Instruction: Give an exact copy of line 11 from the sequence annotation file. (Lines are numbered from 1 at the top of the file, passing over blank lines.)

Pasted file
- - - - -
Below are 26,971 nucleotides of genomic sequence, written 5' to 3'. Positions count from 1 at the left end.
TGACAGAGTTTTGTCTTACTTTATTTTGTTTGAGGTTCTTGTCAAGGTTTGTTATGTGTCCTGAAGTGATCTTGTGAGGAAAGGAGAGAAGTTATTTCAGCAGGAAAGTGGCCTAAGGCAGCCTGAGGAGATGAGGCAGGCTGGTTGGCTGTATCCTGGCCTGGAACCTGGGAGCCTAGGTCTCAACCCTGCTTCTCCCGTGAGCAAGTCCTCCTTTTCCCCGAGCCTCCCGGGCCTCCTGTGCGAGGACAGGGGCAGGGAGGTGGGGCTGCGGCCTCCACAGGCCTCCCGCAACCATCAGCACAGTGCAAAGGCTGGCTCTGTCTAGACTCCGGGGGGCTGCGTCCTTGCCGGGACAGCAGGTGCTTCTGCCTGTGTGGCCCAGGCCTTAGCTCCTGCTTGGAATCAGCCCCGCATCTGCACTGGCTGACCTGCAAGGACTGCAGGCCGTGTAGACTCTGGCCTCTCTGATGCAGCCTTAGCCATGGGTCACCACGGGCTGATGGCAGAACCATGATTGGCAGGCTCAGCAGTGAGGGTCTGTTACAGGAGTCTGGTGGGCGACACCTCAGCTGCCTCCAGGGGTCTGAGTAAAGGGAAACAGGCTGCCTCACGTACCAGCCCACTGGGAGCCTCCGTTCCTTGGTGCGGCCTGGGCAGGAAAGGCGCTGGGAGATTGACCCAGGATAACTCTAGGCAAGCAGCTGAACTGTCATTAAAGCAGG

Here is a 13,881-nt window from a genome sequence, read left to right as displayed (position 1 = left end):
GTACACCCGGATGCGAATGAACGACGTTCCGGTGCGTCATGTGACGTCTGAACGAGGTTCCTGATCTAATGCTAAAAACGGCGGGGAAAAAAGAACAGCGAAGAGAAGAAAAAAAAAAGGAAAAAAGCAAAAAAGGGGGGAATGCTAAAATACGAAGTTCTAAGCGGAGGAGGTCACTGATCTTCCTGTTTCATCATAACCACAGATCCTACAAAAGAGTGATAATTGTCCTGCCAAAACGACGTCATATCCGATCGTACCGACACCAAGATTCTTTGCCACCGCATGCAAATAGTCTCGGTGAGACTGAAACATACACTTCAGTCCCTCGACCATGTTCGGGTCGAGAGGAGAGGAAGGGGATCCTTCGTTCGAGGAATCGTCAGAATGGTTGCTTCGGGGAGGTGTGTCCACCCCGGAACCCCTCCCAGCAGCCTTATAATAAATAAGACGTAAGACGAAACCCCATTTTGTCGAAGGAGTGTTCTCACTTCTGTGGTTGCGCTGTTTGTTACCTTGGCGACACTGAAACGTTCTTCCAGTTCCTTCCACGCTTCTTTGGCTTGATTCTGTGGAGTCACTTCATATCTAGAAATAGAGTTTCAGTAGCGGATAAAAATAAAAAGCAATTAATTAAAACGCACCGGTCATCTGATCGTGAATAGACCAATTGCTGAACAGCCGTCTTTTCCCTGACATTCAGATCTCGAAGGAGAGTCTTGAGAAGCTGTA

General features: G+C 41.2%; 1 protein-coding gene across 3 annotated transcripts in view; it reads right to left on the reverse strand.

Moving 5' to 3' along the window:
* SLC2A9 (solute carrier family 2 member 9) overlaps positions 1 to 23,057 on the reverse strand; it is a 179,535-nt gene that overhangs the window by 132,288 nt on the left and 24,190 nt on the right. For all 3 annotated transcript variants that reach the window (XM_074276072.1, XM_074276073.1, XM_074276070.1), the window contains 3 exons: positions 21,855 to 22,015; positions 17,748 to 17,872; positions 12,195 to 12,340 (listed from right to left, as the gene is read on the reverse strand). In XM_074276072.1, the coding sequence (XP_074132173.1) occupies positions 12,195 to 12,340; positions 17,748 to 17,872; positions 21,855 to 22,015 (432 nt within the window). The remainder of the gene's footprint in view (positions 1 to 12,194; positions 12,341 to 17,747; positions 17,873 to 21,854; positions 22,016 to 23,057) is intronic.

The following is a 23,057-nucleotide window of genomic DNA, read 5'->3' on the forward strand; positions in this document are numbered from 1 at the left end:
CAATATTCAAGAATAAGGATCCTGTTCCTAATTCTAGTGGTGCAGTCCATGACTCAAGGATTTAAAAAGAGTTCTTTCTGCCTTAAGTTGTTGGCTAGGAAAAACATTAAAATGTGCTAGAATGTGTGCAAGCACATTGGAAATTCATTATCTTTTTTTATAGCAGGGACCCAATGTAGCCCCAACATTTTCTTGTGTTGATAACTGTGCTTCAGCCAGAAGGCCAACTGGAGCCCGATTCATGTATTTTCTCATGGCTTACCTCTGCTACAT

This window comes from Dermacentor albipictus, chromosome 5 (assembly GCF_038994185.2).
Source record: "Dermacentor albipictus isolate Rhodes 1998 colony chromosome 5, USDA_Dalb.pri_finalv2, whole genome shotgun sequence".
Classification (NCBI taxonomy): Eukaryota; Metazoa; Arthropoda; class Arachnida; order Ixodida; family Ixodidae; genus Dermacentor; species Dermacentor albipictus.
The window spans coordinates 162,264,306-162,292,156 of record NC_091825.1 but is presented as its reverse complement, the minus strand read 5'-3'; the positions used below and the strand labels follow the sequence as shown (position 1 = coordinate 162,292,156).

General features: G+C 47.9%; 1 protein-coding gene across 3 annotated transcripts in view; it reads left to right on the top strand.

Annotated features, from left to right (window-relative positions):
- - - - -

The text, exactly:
Source record: "Dermacentor albipictus isolate Rhodes 1998 colony chromosome 5, USDA_Dalb.pri_finalv2, whole genome shotgun sequence".